A global pandemic, a general election and corporate blow-ups have turned 2020 into a year of transition for Singapore.
A spike in coronavirus infections earlier this year drew attention to Singapore’s migrant worker community, while the election yielded encouraging results for the opposition. Some high-profile corporate collapses raised questions about the country’s regulatory framework.
“When you’re battling this pandemic crisis, the key thing is to also be reflective of all things that may cause a sea change in the way we are living,” says Kevin Tan, adjunct professor at the National University of Singapore (NUS). “What Singapore has done well in the past, and hopefully will continue to do well, is responding in a sensible and practical manner to whatever developments.”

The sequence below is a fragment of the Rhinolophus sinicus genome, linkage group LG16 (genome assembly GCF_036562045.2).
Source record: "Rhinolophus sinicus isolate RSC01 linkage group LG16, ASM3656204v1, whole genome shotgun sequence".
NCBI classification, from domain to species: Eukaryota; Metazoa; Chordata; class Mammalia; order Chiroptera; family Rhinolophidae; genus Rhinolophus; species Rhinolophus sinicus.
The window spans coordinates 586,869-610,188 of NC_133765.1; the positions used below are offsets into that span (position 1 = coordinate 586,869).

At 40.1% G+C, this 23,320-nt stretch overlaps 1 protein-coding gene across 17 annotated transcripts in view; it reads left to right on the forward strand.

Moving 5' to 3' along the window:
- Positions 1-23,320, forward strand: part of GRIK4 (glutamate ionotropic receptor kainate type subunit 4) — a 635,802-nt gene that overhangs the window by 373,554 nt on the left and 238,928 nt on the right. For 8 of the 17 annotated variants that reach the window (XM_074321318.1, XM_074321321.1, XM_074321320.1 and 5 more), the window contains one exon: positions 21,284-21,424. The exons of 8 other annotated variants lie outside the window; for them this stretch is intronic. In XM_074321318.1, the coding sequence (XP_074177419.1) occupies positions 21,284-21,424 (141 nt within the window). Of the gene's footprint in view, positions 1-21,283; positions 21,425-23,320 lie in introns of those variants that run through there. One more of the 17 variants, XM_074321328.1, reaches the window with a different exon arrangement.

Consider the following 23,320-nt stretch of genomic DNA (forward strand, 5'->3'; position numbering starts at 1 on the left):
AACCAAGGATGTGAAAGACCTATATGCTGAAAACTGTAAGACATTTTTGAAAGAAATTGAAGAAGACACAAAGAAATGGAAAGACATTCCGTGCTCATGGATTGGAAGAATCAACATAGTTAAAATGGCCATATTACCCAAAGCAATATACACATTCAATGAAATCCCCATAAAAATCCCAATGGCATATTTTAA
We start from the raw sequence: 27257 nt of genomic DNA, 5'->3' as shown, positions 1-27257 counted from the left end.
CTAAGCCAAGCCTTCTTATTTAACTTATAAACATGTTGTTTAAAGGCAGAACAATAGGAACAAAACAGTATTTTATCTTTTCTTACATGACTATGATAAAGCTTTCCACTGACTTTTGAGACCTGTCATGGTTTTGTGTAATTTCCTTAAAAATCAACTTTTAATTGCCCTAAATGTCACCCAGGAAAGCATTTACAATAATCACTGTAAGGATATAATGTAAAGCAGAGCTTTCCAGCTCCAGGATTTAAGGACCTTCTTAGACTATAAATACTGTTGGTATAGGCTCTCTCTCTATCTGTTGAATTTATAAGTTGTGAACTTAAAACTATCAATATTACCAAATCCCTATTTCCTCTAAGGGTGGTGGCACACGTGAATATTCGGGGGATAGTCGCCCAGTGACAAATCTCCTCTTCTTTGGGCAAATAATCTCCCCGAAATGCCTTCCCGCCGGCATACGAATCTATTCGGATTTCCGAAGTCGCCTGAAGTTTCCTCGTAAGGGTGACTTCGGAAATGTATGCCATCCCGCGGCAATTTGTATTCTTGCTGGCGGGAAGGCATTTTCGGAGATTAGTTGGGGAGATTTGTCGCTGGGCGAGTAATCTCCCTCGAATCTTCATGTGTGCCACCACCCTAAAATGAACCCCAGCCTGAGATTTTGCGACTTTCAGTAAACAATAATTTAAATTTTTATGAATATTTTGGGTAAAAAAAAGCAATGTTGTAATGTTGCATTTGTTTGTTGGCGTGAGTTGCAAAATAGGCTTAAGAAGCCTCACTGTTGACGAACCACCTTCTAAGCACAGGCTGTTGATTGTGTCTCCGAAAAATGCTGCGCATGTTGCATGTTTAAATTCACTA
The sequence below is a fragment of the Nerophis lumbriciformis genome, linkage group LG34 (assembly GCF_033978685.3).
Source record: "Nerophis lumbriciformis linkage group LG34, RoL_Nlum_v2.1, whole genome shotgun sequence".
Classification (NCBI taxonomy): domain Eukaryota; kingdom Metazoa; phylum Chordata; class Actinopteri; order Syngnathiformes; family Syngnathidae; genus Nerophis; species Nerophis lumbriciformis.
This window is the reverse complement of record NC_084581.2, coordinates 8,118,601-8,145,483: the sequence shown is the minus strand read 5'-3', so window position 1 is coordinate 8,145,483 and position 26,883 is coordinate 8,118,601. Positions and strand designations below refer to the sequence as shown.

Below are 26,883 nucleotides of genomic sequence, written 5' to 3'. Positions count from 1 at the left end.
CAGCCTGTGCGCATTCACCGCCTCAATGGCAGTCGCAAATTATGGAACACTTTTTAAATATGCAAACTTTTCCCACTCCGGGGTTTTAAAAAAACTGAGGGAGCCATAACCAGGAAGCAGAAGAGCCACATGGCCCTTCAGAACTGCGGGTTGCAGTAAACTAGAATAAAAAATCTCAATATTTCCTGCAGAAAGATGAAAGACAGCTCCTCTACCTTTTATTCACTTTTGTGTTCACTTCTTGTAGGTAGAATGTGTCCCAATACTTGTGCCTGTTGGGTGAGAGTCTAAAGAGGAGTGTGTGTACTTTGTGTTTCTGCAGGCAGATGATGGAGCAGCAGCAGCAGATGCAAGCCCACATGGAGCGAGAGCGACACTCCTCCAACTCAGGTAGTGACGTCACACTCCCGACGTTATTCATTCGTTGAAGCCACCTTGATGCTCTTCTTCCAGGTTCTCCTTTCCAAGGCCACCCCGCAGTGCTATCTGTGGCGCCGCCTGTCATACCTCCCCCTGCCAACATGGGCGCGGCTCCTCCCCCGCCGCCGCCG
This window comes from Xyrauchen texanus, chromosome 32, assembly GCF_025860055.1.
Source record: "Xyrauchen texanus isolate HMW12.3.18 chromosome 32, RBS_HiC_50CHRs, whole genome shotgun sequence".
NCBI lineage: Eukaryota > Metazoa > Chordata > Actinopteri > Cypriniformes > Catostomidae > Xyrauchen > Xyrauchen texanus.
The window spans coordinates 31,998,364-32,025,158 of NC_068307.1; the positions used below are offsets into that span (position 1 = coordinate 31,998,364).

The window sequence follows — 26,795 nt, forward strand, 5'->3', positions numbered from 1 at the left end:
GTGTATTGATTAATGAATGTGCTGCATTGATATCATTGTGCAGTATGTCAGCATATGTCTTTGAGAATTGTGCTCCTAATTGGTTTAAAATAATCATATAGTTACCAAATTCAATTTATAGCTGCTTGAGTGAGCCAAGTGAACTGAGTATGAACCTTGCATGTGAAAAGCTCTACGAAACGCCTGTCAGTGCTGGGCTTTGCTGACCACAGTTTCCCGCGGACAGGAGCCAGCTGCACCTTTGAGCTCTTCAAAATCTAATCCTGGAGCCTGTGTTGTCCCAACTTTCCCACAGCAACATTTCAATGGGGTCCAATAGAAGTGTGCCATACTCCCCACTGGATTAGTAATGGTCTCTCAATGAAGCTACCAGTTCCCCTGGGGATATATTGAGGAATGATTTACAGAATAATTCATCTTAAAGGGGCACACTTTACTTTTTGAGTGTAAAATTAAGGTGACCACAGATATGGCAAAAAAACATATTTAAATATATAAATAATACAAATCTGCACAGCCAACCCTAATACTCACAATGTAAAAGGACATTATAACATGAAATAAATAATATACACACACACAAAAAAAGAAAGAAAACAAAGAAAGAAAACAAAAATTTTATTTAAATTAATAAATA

The city was initially lauded for its swift response to Covid-19, only to see an outbreak occur in migrant worker dormitories in April. It prompted regulatory reforms around dormitories as well as sparking debate about the living conditions for a fundamental part of Singapore’s labour force.
Lee Hsien Loong, Singapore’s prime minister, called elections in July — nine months ahead of the…